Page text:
Feedback is necessary for growth in your career. If you’re waiting for your annual review to find out how you’re doing then you’re making a huge mistake.
So, whether you relish constructive feedback or the thought of it makes you break out in hives, here’s how you can ask your boss to give you the evaluation that you need.
Trust us, you won’t regret it.
Choose a good time
You want thoughtful feedback, not a passing comment from your boss as they rush into a meeting. Choose your timing wisely. Is your boss always cranky after the big weekly sales meeting? Maybe they’re always distracted after lunch. Pick a time when you know you will have your boss’s undivided attention for at least ten minutes.
Be careful how you ask
When you’re seeking feedback your delivery is very important. You don’t want to sound underconfident or unsure of your own abilities. Don’t say ”How am I doing?”. Instead, say something like ”I really think I am doing a good job on the ___ project. Is there anything I can do to keep improving?”. Make it clear that you’re interested in self-development.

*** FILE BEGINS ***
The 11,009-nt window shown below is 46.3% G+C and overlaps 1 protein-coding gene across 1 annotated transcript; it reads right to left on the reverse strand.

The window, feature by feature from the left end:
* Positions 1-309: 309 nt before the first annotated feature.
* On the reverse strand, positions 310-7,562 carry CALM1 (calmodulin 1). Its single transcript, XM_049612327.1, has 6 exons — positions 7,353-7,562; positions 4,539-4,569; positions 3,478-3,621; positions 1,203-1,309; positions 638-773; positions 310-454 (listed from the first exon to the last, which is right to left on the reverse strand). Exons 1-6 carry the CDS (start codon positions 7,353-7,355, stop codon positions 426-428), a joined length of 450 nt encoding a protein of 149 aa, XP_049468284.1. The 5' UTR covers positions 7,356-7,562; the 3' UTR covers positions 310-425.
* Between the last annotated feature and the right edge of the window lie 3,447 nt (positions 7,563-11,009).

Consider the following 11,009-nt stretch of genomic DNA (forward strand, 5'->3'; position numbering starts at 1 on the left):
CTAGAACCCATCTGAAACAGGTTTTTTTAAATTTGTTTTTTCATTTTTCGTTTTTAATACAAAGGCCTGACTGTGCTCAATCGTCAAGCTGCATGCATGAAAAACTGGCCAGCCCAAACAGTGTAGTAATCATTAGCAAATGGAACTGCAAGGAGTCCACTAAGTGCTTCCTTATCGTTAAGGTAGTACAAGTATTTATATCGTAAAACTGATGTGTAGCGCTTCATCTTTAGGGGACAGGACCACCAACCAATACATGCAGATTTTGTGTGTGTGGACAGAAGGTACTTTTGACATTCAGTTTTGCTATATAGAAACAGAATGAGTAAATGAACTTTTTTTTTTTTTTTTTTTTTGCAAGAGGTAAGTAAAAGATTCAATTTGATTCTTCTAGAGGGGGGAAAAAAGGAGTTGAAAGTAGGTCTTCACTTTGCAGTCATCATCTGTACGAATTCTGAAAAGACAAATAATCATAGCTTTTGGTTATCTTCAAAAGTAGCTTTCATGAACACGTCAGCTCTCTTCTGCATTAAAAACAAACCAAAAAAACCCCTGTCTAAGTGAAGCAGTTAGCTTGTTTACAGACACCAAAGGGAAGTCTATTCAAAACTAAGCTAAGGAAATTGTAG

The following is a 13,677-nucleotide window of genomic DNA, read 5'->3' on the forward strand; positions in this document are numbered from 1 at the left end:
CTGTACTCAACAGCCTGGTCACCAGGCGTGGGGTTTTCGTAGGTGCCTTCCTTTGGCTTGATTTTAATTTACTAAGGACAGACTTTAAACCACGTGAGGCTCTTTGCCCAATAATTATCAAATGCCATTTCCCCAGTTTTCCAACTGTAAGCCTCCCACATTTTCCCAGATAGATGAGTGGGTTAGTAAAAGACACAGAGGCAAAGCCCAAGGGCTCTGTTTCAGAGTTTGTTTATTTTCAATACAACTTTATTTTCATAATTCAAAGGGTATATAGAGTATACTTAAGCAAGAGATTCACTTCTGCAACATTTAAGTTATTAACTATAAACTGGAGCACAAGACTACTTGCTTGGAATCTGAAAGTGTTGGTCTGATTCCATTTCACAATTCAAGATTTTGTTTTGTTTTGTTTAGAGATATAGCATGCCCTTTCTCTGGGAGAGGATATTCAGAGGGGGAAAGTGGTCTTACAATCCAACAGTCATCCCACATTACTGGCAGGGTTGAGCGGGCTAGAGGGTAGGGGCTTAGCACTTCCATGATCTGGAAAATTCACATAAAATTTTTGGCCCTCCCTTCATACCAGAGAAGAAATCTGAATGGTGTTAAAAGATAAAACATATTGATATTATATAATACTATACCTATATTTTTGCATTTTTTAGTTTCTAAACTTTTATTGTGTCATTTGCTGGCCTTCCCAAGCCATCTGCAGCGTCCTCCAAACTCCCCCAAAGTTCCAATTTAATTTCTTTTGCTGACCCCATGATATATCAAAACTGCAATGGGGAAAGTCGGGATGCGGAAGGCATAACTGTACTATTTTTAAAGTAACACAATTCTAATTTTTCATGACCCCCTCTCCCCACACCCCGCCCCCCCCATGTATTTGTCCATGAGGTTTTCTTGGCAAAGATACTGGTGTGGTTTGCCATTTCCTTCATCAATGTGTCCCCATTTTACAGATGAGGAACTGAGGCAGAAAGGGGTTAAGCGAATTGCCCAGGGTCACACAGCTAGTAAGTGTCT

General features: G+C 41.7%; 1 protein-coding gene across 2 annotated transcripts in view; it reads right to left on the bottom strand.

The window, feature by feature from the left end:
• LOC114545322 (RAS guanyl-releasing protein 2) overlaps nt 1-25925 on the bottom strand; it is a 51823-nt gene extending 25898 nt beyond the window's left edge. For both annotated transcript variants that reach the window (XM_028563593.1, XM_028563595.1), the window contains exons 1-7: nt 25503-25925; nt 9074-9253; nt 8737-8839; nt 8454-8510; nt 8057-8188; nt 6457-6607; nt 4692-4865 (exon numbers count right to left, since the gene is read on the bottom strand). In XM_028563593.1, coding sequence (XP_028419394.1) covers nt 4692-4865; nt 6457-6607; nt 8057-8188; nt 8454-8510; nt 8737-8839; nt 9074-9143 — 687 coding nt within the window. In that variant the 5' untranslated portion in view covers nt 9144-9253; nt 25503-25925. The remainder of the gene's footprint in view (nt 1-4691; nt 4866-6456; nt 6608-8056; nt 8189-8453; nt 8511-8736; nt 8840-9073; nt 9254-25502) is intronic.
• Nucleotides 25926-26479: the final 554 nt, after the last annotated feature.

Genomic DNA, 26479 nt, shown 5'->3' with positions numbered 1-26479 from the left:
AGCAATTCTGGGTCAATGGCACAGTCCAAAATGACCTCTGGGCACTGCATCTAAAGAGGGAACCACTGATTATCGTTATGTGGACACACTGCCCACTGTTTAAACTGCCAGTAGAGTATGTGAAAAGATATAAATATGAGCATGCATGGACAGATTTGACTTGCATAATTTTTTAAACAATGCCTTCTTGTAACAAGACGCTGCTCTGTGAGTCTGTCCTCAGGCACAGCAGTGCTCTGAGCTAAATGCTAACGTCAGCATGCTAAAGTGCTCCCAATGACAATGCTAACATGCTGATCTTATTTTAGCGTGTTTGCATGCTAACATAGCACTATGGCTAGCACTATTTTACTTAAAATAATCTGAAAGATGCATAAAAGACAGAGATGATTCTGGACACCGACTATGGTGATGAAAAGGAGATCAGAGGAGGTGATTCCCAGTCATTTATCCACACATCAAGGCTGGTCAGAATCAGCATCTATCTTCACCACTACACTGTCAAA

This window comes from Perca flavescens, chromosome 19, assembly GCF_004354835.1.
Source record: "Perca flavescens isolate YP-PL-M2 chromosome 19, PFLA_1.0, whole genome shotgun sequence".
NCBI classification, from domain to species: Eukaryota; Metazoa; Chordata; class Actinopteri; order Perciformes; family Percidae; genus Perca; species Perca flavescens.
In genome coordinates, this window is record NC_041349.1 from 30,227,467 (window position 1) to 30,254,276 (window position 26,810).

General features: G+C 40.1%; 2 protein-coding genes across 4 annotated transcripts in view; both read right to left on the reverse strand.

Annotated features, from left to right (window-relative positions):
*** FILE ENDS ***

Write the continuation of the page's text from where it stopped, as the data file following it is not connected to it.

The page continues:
Think about the three main areas that you would like guidance on. Write them down. This will help you to get the most out of your feedback session. It will also show your boss that you respect their time because you have come prepared.
Set up regular feedback
If you want to add more structure to your feedback then arrange a weekly or monthly catchup session with your boss. These short check-ins will help you to quickly correct any behaviours that may be affecting your performance before it’s too late.
Don’t get defensive
Dealing with negative feedback isn’t easy. We all want to think that we’re doing a stellar job (even if that’s not always the case). If your boss hits you with some serious constructive criticism during your review don’t block it out or become defensive. Listen to what they have to say and take it on board. How else will you improve?
During your session make sure that you take notes. It’s very easy to forget a point or focus on the negatives later on. If you have a record of what was actually said then you will be able to track your progress. Keep a record of accomplishments. This will give you evidence that you can use the next time you’re negotiating a raise.